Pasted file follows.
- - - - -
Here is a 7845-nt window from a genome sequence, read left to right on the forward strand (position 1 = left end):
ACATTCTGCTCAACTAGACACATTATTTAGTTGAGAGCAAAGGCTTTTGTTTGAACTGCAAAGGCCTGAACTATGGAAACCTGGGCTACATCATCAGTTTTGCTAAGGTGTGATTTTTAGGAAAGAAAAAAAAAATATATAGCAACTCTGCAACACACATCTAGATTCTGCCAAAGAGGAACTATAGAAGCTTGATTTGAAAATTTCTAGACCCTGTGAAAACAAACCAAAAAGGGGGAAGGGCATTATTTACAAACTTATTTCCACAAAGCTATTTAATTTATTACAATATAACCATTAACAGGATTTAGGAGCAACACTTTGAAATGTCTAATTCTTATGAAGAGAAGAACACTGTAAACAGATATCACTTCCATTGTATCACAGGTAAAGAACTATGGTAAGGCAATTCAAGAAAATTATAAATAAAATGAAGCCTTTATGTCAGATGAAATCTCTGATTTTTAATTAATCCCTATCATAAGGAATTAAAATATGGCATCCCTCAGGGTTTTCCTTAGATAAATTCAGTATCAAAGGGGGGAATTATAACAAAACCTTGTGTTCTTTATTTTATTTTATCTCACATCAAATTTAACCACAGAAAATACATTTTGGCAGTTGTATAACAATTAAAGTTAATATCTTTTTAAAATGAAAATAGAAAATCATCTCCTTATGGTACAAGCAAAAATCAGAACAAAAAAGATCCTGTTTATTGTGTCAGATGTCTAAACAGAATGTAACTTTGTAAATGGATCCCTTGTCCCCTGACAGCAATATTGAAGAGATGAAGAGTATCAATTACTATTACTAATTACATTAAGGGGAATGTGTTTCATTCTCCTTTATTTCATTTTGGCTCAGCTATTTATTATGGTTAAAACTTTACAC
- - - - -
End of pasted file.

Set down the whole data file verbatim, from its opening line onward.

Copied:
Here is a 7845-nt window from a genome sequence, read left to right on the forward strand (position 1 = left end):
ACATTCTGCTCAACTAGACACATTATTTAGTTGAGAGCAAAGGCTTTTGTTTGAACTGCAAAGGCCTGAACTATGGAAACCTGGGCTACATCATCAGTTTTGCTAAGGTGTGATTTTTAGGAAAGAAAAAAAAAATATATAGCAACTCTGCAACACACATCTAGATTCTGCCAAAGAGGAACTATAGAAGCTTGATTTGAAAATTTCTAGACCCTGTGAAAACAAACCAAAAAGGGGGAAGGGCATTATTTACAAACTTATTTCCACAAAGCTATTTAATTTATTACAATATAACCATTAACAGGATTTAGGAGCAACACTTTGAAATGTCTAATTCTTATGAAGAGAAGAACACTGTAAACAGATATCACTTCCATTGTATCACAGGTAAAGAACTATGGTAAGGCAATTCAAGAAAATTATAAATAAAATGAAGCCTTTATGTCAGATGAAATCTCTGATTTTTAATTAATCCCTATCATAAGGAATTAAAATATGGCATCCCTCAGGGTTTTCCTTAGATAAATTCAGTATCAAAGGGGGGAATTATAACAAAACCTTGTGTTCTTTATTTTATTTTATCTCACATCAAATTTAACCACAGAAAATACATTTTGGCAGTTGTATAACAATTAAAGTTAATATCTTTTTAAAATGAAAATAGAAAATCATCTCCTTATGGTACAAGCAAAAATCAGAACAAAAAAGATCCTGTTTATTGTGTCAGATGTCTAAACAGAATGTAACTTTGTAAATGGATCCCTTGTCCCCTGACAGCAATATTGAAGAGATGAAGAGTATCAATTACTATTACTAATTACATTAAGGGGAATGTGTTTCATTCTCCTTTATTTCATTTTGGCTCAGCTATTTATTATGGTTAAAACTTTACAC